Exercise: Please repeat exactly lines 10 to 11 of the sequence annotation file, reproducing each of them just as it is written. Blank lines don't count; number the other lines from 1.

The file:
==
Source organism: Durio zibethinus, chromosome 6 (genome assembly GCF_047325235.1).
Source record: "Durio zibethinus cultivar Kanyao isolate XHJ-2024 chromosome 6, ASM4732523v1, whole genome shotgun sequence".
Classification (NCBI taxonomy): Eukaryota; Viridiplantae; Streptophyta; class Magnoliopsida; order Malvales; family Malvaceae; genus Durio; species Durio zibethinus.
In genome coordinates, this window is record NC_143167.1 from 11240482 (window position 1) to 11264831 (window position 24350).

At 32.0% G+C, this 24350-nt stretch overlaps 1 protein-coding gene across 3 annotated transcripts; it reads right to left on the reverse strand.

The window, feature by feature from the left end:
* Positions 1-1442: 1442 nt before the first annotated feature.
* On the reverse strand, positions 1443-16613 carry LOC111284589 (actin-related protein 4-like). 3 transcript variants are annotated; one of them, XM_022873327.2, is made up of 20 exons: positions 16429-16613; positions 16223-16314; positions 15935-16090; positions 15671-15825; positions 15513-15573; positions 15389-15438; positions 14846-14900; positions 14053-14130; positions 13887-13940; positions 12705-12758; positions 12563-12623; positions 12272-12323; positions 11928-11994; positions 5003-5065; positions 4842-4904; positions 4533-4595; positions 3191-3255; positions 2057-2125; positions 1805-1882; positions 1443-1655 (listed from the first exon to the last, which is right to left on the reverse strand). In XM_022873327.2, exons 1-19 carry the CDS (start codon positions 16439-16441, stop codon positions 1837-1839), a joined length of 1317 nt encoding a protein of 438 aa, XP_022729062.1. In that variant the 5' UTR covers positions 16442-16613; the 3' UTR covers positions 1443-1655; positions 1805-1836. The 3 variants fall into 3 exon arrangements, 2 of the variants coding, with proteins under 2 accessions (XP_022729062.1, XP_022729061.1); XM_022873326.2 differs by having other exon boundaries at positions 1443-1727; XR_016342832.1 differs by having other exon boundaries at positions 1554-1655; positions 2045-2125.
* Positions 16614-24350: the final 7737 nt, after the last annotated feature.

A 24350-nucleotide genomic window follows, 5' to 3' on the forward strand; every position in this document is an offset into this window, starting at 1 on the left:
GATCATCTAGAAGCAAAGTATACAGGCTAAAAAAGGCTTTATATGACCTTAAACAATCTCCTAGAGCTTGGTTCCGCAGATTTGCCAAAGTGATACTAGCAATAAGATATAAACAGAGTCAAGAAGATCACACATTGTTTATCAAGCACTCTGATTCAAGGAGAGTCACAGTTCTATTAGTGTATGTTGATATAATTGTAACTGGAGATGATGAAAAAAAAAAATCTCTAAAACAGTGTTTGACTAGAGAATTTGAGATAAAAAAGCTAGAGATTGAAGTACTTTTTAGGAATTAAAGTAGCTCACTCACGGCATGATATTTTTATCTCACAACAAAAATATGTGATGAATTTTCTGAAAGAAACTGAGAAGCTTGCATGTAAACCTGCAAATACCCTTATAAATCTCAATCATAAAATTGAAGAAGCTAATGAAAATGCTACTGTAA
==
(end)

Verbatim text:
A 24350-nucleotide genomic window follows, 5' to 3' on the forward strand; every position in this document is an offset into this window, starting at 1 on the left:
GATCATCTAGAAGCAAAGTATACAGGCTAAAAAAGGCTTTATATGACCTTAAACAATCTCCTAGAGCTTGGTTCCGCAGATTTGCCAAAGTGATACTAGCAATAAGATATAAACAGAGTCAAGAAGATCACACATTGTTTATCAAGCACTCTGATTCAAGGAGAGTCACAGTTCTATTAGTGTATGTTGATATAATTGTAACTGGAGATGATGAAAAAAAAAAATCTCTAAAACAGTGTTTGACTAGAGAATTTGAGATAAAAAAGCTAGAGATTGAAGTACTTTTTAGGAATTAAAGTAGCTCACTCACGGCATGATATTTTTATCTCACAACAAAAATATGTGATGAATTTTCTGAAAGAAACTGAGAAGCTTGCATGTAAACCTGCAAATACCCTTATAAATCTCAATCATAAAATTGAAGAAGCTAATGAAAATGCTACTGTAA